Florida changes higher education funding formulas nearly as often as Kardashians change clothes. At the Department of Making Things Incomprehensible, Metrics Mavens have their hands full monkeying around with the Ten Metrics that determine which universities get the rich gravy, and which get the thin gruel.
Florida’s Ten Metrics appear to have been written by the folks who write insurance policies, credit card contracts and the scoring system for figure skating. We could get the same results cheaper with an actual tribe of monkeys throwing stuff against the wall.
For university boards of trustees, The Metrics may as well have been brought down from Mount Sinai by Moses himself. They are carved in stone, at least for the current budget cycle.
This week, Florida Gulf Coast University’s trustees are looking for ways to carve $8 million from the budget. That’s the amount of state funding the university stands to lose in the current round of roulette at the Metrics Casino. As of last month, the “average cost per degree metric” was kicked to the curb in favor of the “net tuition per degree metric.” FGCU administrators are projecting that the net tuition cost per degree will come in at $18,060— the highest among Florida’s universities.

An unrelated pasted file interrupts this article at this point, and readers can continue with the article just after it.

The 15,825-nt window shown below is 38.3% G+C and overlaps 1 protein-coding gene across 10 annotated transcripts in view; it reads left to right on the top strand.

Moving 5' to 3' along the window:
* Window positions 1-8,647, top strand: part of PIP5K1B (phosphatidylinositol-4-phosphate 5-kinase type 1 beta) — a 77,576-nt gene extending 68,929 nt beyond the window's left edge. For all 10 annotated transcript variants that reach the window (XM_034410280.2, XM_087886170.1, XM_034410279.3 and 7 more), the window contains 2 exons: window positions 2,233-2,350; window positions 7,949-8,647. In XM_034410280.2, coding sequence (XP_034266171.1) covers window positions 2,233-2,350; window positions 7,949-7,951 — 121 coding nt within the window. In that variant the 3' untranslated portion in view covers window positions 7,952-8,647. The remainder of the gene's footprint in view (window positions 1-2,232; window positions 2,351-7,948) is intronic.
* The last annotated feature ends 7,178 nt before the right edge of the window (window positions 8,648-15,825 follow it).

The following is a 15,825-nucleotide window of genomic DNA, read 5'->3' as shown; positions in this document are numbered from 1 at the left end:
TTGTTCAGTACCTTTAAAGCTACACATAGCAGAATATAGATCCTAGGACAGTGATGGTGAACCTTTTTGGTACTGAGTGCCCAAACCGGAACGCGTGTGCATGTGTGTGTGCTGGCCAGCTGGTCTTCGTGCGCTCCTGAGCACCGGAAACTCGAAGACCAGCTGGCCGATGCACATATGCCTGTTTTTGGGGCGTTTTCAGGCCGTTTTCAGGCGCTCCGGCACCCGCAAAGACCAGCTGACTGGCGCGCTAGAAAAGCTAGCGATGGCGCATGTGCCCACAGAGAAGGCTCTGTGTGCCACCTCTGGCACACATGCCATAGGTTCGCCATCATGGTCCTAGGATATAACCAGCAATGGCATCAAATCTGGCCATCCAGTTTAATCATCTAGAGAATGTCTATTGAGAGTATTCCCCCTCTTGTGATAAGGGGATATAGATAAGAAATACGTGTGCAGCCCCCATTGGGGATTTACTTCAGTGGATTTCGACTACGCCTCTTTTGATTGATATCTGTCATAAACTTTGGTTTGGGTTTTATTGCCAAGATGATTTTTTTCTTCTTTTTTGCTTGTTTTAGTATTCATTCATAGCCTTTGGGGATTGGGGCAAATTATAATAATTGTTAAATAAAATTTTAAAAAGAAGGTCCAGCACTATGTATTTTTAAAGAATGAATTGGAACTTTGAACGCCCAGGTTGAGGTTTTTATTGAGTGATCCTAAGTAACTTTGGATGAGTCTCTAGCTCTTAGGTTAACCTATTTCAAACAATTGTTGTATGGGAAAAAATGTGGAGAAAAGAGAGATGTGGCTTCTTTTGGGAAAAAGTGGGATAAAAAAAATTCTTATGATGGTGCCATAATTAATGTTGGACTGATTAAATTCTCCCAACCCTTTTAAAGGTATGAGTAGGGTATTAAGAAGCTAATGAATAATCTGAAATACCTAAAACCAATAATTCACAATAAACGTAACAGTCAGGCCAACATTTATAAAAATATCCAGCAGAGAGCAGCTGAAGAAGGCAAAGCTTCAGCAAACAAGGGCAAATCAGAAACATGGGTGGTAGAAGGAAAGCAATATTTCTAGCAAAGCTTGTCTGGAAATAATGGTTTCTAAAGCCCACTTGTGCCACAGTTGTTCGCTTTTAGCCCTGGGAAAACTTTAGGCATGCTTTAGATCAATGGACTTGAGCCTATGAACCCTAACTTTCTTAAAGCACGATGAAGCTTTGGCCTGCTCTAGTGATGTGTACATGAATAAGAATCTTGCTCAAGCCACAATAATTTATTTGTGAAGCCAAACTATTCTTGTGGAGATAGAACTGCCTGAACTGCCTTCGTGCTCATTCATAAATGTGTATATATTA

In the competitive cage match that higher education planning has become, something will have to give. Items in the FGCU guillotine queue include library renovations, and real professors, who can always be replaced with minimum wage adjuncts.
Those who worship at the altar of Metrics tell us that this is the One True Path to affordable, high-quality education. Actually, $18,000 isn’t much more than the cost of college back when students could get an exceptional education with a part time job and loans they would not spend the rest of their lives paying back.
What has spiraled out of control is bogus academic and administrative jobs and golden parachutes for people with dubious credentials and friends in high places. FGCU is spending $250,000 on its search for a new president. That’s more—lots more—than university presidents were paid in the days when they had to buy their own cars and pay their own mortgages.
Political interference is an old story in Florida higher education, but the monthly manufacturing of meaningless metrics breaks new ground. We are running universities like a badly run business, and students are paying the very high price.